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Oakland strike: For Occupy protesters, frenzied rumors before march on port

With the worldwide movement watching the Occupy Oakland strike, hundreds of protesters target banks and swap rumors before the day's main dramatic act: a march on the Port of Oakland.

By Staff writer / November 2, 2011

Occupy Oakland protesters march on Nov. 2, in Oakland, Calif. Thousands of anti-Wall Street protesters are in the streets of Oakland, Calif., as part of a day-long series of events aimed at showing the movement's strength and unity.

Ben Margot/AP

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Los Angeles

With the eyes of the international Occupy movement turned toward Oakland Wednesday, protesters and officials did their earnest best to justify the intense scrutiny. Despite a flurry of exhortations, misinformation and official press conferences – what ensued for most of the day was a largely peaceful protest by hundreds of marchers.

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But the rumors did fly, especially regarding Occupy Oakland’s prize target of its day of mass action, the shutdown of the Port of Oakland in solidarity with longshoremen in Washington State.

From early in the morning word was broadcast that the port was shut by a wildcat strike hours before the Occupy marchers even moved in its direction. That was followed by a denial from International Longshoreman and Warehouse Union spokesperson Craig Merrilees. "We are absolutely not calling for a strike," he said.

At a 12:30 news conference, however, the official word from the city was more, well, nuanced. The situation at the port is “fluid,” officials said.

Whether the Occupy Oakland protesters had achieved other goals they set themselves was also under constant review: How many business shut down in solidarity? How many workers were on strike? How many marchers showed up?

Many stores did close and numerous public employees such as teachers and nurses did take the day off to show solidarity with the group’s call for a citywide general strike. City officials said some 5 percent of city employees took the day off. As the day wore on, police estimates put the crowd size at swelling to around 1,000.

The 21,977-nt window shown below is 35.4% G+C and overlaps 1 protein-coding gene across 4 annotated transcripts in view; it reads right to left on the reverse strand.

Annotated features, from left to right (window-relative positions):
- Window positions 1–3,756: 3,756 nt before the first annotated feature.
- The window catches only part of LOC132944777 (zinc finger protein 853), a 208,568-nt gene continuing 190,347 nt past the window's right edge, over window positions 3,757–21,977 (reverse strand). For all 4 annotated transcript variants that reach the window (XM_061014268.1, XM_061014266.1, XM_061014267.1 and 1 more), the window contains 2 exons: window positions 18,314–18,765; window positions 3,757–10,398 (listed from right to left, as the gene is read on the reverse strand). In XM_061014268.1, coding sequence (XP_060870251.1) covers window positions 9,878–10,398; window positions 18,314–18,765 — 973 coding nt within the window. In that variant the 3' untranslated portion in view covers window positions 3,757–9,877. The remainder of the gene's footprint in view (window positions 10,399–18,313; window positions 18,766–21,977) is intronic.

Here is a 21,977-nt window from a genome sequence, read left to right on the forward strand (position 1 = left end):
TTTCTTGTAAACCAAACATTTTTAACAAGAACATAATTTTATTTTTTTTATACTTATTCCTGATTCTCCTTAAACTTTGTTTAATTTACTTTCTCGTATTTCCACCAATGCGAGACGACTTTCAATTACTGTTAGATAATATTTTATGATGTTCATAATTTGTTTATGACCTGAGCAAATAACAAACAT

Some shuttered stores openly declared support, such as The Men’s Wearhouse, which posted a window sign, “We stand with the 99%. Closed Wednesday, Nov. 2.”

Other small businesses such as the Payless Shoe Store on Broadway remained open (marchers need shoes, right?).

But foremost on the protesters’ minds was whether or not the Port of Oakland had been shut down, as many exuberantly declared early in the day.

According to Cecily Burt, a reporter who covers West Oakland for the Contra Costa Times, some 40 of the roughly 325 expected longshoreman due for the morning shift did not report for work Wednesday. A number of those workers turned up among the marchers, she noted, but over at the port, “the gates and terminals are open.”

Around mid-morning, many marchers were under the impression that the entire port had been shut down, and, reported Ms. Burt, her paper’s own website had carried that information in error. “Our reporters tweeted it,” she says, before the information was corrected.

That did not stop the rumor from spreading through the Occupy Oakland crowds. Talking on his cell phone as he moved down Broadway, a block from City Hall, media spokesman Allan Brill reported that all the cranes at the nearby port were shut down and the trucks backing up at the gates.  “A wildcat strike is happening,” he said.

Burt noted that trucks backing up at the gates is business as usual at the port.

Nonetheless, the protesters were still planning to march on the port in time to close it down for the evening shift, says Mr. Brill, noting that a march has been called for 5 PM.

Other prime targets of Occupy Oakland were banks. Protesters marched on branches of the Wells Fargo and Comerica banks, where the city advised the banks to lock the doors and allow customers in one by one. At least one of nine Wells Fargo branches in Oakland did not open for the day, a company spokesman said.

Whether or not the day’s action succeeds in shutting down the city port, it will have an impact, points out David Fiorenza, a finance professor at Villanova University. “There will be costs for policing and cleanup,” he notes.

However, according to Susan Piper, a special assistant to Oakland’s mayor, the city is still tallying policing costs and Wednesday was seeing a “minimum presence of police.”

The most important impact may be the effect of the day’s mass actions on the larger Occupy movement, says Los Angeles media and political consultant, David Gershwin.

“One of the complaints early on was that the actions of the Occupy movement were not getting serious media attention or being taken seriously,” he says, adding, “today’s actions in Oakland certainly show that they are a force to be reckoned with.”

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